Yuma, Az., Fearing ‘Catastrophe,’ Declares Immigration Emergency

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Photo by Ken Lund via Flickr

Yuma, an Arizona city on the U.S.-Mexico border, is the nation’s first to declare a state of emergency over illegal immigration, saying new policies and resources are needed because the surge of families seeking asylum has become unmanageable, reports the Wall Street Journal.

Mayor Douglas Nicholls, a Republican, said U.S. Border Patrol agents released nearly 1,300 migrants in Yuma, with a population of about 100,000, in the past three weeks. The only shelter in Yuma, a former Salvation Army thrift store with space for up to 200 people, is filled, leaving the city with no ability to absorb migrant families entering the U.S. in growing numbers.

The declaration doesn’t change any policies in Yuma. Nicholls it is his way of urgently calling on the federal government to provide assistance and change immigration policies to alleviate the pressure on his city.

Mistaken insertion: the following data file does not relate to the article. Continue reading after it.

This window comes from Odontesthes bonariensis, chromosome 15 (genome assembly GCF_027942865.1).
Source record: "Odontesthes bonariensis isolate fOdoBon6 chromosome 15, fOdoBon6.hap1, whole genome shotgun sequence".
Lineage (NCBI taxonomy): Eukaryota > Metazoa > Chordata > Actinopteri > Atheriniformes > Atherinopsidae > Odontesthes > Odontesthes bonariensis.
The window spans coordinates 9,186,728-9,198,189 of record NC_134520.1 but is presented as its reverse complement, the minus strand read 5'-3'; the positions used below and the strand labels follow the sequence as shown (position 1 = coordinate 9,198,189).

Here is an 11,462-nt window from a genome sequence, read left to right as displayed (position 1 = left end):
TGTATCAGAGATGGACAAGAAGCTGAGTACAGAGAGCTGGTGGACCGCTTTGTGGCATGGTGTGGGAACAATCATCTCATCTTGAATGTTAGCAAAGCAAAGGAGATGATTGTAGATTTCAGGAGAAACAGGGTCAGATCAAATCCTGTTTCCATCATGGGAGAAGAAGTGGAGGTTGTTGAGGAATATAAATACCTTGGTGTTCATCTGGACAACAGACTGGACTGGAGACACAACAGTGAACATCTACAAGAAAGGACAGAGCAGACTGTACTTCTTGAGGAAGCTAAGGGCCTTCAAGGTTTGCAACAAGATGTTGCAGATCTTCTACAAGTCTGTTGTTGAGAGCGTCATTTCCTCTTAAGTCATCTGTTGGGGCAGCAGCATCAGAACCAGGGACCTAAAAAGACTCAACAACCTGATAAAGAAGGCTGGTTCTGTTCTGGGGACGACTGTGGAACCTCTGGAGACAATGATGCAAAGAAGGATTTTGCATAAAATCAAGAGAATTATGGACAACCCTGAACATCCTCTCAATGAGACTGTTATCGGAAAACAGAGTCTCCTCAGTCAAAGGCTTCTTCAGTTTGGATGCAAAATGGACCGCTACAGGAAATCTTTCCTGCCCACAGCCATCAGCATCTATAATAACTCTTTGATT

“I had to do something to change the discussion and to change the posture, to get more resources or get the situation resolved in one manner or another,” he said. Without help from the federal government, Nicholls worries that there could be a “catastrophic situation” with migrants left to wander the desert city with no help as temperatures start to rise.

The high temperature for Friday is predicted to be 100 degrees. U.S. Border Patrol and Immigration and Customs Enforcement are releasing hundreds of parents and children daily in towns along the border because the agencies don’t have enough capacity to house them safely after processing asylum applications.

See also: What Does ‘Tougher’ Direction on Immigration Mean?

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